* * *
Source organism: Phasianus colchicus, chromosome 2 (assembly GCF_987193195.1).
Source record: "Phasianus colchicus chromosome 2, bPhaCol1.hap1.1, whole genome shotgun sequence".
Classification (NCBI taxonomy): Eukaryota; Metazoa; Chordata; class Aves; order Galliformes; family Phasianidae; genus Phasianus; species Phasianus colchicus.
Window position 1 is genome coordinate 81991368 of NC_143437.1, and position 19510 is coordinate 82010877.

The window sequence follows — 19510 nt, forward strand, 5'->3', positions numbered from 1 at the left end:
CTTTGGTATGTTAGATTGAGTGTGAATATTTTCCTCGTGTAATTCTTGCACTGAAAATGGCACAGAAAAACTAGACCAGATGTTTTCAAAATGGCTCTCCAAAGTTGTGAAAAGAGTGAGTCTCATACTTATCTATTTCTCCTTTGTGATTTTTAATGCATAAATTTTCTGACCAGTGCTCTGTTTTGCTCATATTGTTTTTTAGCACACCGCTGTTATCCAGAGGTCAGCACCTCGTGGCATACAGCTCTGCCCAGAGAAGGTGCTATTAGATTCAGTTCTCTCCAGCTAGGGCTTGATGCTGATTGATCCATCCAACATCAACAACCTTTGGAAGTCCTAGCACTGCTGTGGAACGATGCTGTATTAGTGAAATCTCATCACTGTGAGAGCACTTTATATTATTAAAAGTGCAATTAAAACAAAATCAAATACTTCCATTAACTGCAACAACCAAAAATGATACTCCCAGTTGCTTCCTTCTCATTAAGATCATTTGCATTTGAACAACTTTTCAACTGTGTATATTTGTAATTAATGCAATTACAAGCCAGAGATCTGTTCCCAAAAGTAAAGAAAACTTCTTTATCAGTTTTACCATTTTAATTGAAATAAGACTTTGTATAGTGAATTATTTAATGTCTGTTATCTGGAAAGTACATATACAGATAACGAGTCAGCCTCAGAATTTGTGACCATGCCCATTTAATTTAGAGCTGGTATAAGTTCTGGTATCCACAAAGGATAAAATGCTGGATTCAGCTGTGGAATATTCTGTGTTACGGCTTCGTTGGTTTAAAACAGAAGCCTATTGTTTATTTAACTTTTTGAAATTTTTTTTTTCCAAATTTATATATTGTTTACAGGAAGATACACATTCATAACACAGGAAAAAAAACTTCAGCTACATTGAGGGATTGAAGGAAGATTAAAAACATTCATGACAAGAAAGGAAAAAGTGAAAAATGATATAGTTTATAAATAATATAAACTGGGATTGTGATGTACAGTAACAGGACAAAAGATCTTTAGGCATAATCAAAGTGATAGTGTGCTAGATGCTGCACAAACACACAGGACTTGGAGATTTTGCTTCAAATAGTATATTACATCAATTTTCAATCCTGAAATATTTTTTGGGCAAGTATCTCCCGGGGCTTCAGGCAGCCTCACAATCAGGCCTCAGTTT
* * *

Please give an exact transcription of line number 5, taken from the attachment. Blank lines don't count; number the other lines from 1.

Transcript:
The window sequence follows — 19510 nt, forward strand, 5'->3', positions numbered from 1 at the left end: